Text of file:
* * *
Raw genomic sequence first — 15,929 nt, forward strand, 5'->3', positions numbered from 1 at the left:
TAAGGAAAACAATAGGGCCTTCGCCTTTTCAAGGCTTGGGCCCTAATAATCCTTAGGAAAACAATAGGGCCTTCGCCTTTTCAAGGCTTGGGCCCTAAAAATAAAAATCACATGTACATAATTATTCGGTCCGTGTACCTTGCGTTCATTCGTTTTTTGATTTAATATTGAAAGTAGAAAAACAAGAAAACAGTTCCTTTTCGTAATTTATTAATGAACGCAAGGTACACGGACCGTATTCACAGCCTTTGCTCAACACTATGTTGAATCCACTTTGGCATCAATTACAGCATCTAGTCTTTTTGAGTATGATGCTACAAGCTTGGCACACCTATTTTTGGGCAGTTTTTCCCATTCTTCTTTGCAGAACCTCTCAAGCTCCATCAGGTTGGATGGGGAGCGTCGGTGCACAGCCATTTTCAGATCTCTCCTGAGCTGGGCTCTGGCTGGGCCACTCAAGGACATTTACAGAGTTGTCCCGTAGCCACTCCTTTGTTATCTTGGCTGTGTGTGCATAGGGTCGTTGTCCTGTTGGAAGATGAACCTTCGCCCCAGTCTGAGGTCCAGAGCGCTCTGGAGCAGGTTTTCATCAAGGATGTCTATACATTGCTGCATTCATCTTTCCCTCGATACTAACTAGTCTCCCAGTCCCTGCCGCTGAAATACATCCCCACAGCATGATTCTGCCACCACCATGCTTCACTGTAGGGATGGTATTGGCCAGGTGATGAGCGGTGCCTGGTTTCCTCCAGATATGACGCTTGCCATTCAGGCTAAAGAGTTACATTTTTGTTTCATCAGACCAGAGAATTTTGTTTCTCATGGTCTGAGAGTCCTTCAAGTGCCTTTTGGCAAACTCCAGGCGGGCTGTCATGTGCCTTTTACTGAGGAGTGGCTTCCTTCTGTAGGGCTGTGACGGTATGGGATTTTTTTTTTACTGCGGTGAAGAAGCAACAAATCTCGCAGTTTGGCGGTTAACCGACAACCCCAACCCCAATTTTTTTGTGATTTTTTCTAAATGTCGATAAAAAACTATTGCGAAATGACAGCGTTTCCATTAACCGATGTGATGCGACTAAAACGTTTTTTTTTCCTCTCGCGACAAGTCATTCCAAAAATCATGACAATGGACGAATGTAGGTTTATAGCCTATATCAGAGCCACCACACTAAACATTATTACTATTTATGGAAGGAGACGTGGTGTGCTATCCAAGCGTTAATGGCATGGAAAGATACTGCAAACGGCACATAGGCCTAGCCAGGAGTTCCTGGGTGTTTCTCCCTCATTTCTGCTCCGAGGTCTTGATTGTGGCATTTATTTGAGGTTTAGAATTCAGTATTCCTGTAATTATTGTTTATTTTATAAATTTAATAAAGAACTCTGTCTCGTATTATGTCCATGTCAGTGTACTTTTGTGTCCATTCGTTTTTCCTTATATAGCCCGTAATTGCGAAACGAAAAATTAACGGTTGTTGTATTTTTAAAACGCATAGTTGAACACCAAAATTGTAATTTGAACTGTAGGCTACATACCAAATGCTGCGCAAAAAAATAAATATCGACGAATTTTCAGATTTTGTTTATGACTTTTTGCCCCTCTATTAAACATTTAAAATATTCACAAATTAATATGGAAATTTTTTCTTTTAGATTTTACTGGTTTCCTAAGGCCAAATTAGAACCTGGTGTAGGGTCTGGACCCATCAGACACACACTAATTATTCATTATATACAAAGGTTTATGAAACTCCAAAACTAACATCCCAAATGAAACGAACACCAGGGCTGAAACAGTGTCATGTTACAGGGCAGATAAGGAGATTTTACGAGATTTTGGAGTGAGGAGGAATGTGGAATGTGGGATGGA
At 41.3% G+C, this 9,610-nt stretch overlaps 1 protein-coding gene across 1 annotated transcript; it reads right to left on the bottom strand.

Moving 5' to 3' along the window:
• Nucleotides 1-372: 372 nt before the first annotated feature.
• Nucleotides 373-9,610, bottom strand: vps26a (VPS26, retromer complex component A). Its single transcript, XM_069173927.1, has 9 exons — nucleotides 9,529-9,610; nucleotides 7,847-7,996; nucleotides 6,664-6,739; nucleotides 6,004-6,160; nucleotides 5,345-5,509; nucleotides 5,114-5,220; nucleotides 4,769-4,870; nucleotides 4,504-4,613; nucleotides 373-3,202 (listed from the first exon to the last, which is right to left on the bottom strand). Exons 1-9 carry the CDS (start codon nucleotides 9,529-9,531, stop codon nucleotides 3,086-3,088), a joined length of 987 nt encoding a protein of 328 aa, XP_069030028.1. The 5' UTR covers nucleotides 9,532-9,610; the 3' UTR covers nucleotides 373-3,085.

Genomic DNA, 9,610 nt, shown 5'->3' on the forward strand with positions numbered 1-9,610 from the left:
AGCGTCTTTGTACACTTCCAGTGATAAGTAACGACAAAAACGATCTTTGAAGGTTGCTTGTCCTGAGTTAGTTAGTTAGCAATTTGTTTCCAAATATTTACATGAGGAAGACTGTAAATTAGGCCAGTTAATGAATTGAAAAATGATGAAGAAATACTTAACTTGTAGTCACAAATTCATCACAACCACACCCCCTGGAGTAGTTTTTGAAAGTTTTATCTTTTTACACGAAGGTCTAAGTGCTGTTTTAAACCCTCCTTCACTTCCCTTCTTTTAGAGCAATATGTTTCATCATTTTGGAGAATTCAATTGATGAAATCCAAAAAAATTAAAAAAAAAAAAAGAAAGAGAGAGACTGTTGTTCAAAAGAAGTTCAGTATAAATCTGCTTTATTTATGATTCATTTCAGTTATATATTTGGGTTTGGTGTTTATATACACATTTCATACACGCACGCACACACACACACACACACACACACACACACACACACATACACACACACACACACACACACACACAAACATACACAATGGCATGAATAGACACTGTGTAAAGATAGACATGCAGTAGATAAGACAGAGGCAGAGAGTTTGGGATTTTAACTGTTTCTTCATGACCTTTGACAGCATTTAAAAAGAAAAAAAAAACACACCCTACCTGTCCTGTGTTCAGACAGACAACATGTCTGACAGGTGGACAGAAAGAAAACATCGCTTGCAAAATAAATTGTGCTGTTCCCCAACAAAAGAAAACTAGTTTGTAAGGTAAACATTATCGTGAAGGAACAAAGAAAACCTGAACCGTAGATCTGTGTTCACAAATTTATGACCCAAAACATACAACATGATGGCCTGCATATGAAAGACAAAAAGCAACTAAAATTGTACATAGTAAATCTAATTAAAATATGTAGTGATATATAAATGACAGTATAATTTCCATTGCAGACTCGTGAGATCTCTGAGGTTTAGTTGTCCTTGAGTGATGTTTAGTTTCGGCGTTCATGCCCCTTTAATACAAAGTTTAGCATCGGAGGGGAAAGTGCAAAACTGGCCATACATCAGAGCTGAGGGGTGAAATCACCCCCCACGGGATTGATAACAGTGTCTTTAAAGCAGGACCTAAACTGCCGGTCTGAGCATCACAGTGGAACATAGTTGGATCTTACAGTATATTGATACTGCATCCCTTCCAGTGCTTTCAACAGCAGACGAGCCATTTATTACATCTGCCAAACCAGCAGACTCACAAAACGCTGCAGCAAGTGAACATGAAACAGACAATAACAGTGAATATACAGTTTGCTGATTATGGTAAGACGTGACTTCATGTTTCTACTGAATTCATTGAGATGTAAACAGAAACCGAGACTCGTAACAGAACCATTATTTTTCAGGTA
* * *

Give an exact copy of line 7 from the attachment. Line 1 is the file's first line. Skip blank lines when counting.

Genomic DNA, 9,610 nt, shown 5'->3' on the forward strand with positions numbered 1-9,610 from the left: